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Praying in the Spirit: Better Than I Was, Not Better Than You Are

The baptism in the Spirit is only a beginning. It is like passing through a spiritual gateway, with much now to be done. As Pentecostal Joe Campbell tells us, speaking in tongues is not “the zenith of Christian experience . . . [or] the climax, the pyramid, the apex, . . . [or] the ultimate to be realized. . . . [I]t is only the beginning, the fuller preparation for service” (p. 145).

The baptism in the Spirit is only a beginning. It is like passing through a spiritual gateway, with much now to be done.

If Spirit baptism with tongues is only a beginning, logically it cannot function to perfect or impart instant maturity to the believer. In fact, McNair argues that the very existence of tongues in a believer’s life is sure evidence that perfection is absent: “Having the ability to pray in tongues is not a basis for pride, since the gift is not given in payment for righteous living. It is given to Christians to build them up and help them live holy and more effective lives. It is therefore a clear sign that the person who exercises tongues has certainly not reached maturity!” (Love, p.65).

 

The Baptism and Spiritual Power

This blessing does not affect anyone’s status as a Christian. No one Christian is better than any other. All are justified and sanctified by the work of Christ.

According to Pentecostal-charismatic belief, the Christian who attempts to minister without the baptism in the Holy Spirit will do so with a definite disadvantage. One non-Pentecostal has interpreted this to mean that “you are a deficient and defective Christian until you have spoken in tongues” (D. Hall, p.12). MacArthur is of the same mind: “Those holding the charismatic viewpoint are saying in effect that unless you have had ‘the experience,’ which they call the baptism of the Spirit with tongues, you have not reached the place where you can function the way God really wants you to function. You are missing something. You are eight cylinders firing on four, or possibly six at the most. You are just not quite there” (p. 182).

If charismatics are being accused of claiming that one without the charismatic experience is an ineffective Christian worker, the charge would be quickly denied. If, however, the complaint asserts that charismatics feel a non-charismatic Christian worker is not as effective as he would be with the charismatic experience, the charge is quickly admitted. After all, power for missions and service is the reason Christ baptizes the believer in the Holy Spirit. It is, to my mind, a telling point that Jesus directed His twelve disciples, supposed “experts’“ who had sat under His teaching for three years, to wait in Jerusalem after His ascension “for the gift my Father promised, which you have heard me speak about” (Acts 1:4). Only then would they be fully prepared-anointed-to go out and minister.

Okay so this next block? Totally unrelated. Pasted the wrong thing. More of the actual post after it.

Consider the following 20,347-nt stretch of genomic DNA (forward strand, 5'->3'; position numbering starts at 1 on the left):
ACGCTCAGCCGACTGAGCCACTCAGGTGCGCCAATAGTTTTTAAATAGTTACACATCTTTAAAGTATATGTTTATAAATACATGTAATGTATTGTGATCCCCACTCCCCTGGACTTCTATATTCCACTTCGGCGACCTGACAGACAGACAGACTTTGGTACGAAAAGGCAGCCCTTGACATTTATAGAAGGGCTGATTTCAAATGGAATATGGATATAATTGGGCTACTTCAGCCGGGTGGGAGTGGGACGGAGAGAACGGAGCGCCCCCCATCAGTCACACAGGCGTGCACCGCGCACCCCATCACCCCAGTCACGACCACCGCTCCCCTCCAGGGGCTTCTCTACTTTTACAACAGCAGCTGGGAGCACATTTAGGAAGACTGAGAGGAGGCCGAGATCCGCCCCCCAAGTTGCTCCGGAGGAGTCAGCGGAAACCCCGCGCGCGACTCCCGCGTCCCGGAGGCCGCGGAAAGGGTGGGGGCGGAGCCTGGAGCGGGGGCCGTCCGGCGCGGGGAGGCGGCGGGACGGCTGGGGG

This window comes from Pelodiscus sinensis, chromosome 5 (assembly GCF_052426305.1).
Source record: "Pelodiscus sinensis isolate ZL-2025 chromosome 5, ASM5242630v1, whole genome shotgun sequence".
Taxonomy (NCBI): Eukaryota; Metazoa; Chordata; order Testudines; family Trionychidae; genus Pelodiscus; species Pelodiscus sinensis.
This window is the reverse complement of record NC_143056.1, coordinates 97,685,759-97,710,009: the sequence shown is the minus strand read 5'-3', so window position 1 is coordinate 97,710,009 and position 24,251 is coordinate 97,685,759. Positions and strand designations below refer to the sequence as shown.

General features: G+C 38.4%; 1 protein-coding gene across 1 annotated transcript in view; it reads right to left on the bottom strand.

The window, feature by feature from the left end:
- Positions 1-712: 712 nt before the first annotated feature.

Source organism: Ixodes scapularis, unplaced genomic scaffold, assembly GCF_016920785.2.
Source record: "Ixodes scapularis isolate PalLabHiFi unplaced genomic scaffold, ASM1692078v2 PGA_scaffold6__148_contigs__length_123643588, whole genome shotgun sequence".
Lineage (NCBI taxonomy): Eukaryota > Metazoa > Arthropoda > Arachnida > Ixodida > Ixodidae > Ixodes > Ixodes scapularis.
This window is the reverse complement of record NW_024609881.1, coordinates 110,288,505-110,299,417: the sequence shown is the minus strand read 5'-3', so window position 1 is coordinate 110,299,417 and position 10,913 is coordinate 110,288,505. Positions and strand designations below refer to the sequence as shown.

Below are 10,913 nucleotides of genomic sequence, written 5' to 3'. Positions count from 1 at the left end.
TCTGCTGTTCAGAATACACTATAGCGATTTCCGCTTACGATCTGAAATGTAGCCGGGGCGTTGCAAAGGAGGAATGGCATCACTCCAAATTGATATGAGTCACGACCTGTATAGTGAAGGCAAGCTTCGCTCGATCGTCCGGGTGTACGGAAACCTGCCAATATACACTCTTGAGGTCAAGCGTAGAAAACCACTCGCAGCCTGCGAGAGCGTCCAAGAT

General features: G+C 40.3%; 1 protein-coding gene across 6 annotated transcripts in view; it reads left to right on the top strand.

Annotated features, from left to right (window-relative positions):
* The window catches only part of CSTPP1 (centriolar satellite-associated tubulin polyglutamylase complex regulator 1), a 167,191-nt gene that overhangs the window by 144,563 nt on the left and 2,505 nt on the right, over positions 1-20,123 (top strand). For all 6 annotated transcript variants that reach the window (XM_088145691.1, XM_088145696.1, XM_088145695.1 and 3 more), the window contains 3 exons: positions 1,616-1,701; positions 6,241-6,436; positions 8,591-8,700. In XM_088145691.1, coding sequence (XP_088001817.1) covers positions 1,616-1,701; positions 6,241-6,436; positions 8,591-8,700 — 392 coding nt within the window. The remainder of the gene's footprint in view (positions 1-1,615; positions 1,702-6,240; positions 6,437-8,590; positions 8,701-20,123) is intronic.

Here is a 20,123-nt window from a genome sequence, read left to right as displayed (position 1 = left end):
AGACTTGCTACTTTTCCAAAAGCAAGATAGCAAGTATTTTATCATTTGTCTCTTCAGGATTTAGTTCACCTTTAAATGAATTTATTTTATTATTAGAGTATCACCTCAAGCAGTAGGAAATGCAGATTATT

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Category: Spirit, Winter 2000

About the Author: Robert W. Graves is the author of Increasing Your Theological Vocabulary, Praying in the Spirit (Chosen, 1987) and The Gospel According to Angels (Chosen Books, 1998). He is a Christian educator and a former faculty member of Southwestern Assemblies of God College in Waxahachie, Texas, and Kennesaw State University (adjunct). Graves currently heads a real estate consulting firm in Woodstock, Georgia. He is the co-founder and president of The Foundation for Pentecostal Scholarship, Inc., a non-profit organization supporting Pentecostal scholarship through research grants. He is a member of the Society for Pentecostal Studies.

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